Russian hackers have exploited a bug in Microsoft's Windows operating system in order to target computers used by NATO, the European Union, Ukraine and the telecommunications and energy sectors, according to security firm iSight.
In a blog post Tuesday, Dallas-based iSight, in collaboration with Microsoft, said the zero-day vulnerability impacts all supported versions of Microsoft Windows and Windows Server 2008 and 2012. The Redmond giant is readying a patch for the CVE-2014-4114 vulnerability, used for the "Sandworm" cyberattack.
The automatic fix will be part of today's Patch Tuesday release.
The exploit has been used as part of a five-year cyberespionage campaign, according to iSight. The hackers, dubbed the "Sandworm team" -- based on coded references to the science fiction series Dune -- have been monitored by iSight from late 2013 to the present day, although the campaign appears to have been in action since 2009. Spear phishing with malicious files attached is one of the favored methods of infiltrating computer systems, and other exploit methods include the use of BlackEnergy crimeware, as well as Microsoft's Windows zero-day flaw.
The Windows CVE-2014-4114 vulnerability has been in use since August last year, mainly through weaponized PowerPoint documents.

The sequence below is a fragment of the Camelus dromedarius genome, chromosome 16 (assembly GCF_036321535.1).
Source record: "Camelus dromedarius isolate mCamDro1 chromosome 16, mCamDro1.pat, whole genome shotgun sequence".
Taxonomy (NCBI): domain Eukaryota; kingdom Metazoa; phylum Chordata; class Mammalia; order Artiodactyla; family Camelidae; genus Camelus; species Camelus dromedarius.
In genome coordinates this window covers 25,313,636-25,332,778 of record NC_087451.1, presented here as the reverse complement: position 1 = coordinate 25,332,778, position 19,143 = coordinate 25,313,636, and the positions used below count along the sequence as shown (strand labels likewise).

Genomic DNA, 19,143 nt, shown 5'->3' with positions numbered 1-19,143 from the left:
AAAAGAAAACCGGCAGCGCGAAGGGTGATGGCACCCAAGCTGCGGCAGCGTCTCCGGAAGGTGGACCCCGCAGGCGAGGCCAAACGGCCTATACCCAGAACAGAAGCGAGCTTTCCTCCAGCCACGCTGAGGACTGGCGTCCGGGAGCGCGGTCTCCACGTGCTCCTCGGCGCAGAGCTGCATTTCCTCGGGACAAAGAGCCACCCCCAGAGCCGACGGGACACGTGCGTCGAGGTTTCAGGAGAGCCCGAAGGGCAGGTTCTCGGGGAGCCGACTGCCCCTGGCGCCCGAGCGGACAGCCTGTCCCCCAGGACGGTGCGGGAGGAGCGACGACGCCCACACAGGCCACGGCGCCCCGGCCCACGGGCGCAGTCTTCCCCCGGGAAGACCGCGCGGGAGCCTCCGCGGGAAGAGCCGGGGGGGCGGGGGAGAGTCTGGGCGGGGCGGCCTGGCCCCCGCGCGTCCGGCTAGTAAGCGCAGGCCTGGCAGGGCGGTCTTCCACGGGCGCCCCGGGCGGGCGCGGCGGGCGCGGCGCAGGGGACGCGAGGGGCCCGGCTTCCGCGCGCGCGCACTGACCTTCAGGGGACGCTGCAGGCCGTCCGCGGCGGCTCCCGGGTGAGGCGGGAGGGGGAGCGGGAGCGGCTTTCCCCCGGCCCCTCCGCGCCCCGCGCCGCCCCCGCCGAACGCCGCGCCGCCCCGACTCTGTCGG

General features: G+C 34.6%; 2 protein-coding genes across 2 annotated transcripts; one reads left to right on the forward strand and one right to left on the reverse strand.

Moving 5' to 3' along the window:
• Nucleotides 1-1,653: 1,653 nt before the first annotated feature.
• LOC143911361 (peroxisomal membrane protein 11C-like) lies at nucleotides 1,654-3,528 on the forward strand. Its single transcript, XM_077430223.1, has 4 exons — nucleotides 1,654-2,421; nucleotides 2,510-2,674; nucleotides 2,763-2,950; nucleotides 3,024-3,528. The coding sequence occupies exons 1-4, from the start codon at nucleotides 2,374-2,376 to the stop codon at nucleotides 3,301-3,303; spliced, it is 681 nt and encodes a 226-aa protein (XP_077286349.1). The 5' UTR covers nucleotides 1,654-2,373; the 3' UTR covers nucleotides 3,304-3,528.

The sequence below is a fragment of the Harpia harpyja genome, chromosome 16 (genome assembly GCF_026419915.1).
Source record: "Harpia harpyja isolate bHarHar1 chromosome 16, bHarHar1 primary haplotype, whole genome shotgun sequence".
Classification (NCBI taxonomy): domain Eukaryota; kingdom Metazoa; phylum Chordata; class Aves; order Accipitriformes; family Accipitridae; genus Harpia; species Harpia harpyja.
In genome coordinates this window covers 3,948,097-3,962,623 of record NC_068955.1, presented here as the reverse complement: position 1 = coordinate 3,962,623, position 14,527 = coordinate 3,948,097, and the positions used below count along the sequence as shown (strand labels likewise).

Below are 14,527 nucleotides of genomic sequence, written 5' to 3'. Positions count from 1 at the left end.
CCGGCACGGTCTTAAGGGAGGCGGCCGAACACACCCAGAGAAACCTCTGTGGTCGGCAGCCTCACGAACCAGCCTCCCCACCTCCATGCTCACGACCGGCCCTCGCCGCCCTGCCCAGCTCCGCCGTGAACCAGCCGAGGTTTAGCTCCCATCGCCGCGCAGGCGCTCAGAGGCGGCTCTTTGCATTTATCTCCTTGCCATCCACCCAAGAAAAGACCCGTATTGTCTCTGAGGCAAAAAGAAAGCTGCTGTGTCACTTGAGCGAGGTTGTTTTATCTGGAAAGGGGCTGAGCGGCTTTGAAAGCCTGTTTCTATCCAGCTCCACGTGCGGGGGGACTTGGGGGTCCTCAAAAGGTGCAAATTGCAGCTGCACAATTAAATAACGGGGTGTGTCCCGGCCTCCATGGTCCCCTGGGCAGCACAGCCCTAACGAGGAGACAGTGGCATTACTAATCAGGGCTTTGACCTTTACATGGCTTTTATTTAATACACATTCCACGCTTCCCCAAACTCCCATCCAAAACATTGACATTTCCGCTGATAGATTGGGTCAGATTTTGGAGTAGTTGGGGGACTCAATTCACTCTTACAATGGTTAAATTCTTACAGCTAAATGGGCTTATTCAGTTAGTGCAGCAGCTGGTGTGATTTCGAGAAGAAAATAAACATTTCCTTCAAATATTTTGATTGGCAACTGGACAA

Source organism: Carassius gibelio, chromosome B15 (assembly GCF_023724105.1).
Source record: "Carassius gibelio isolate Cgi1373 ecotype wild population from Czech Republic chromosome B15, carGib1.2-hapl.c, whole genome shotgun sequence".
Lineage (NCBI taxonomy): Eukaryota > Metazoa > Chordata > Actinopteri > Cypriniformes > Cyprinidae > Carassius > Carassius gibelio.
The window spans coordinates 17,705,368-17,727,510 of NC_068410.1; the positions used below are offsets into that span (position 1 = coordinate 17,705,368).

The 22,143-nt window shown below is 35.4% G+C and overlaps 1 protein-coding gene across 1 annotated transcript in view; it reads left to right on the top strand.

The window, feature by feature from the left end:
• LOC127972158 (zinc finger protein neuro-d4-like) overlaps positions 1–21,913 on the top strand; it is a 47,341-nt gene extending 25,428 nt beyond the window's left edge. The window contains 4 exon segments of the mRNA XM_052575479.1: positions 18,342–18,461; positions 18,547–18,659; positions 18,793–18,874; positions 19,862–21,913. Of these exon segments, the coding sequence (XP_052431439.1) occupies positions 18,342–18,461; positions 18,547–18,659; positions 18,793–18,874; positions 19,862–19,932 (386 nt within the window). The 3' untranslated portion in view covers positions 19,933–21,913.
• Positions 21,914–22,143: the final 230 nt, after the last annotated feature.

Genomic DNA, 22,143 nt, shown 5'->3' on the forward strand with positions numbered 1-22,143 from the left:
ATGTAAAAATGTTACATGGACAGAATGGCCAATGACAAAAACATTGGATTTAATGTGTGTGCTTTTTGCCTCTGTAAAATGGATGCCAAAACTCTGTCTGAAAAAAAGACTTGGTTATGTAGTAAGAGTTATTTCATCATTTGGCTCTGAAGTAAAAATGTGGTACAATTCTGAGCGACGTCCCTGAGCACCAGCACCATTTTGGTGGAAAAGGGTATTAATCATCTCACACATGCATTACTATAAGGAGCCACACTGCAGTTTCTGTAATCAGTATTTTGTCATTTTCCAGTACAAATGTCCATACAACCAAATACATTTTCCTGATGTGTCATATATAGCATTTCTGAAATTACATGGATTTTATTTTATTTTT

iSight says that the team as previously launched campaigns targeting the US and EU intelligence communities, military establishments, news organizations and defense contractors -- as well as jihadists and rebels in Chechnya. However, focus has turned towards the Ukrainian conflict with Russia, energy industries and political issues concerning Russia based on evidence gleaned from phishing emails.
The cybersecurity experts do not know what data has been lifted throughout the Sandworm campaign, however, "the use of this zero-day vulnerability virtually guarantees that all of those entities targeted fell victim to some degree."
The security team notified government agencies and private sector companies that have been targeted, and began working with Microsoft to patch the zero-day vulnerability, which allows the remote execution of arbitrary code. iSight says:
"Although the vulnerability impacts all versions of Microsoft Windows -- having the potential to impact an enormous user population -- from our tracking it appears that its existence was little known and the exploitation was reserved to the Sandworm team."
By disclosing the security flaw on the eve of Patch Tuesday, iSight believes that the possibility of other hacking teams exploiting the zero-day vulnerability has been minimized.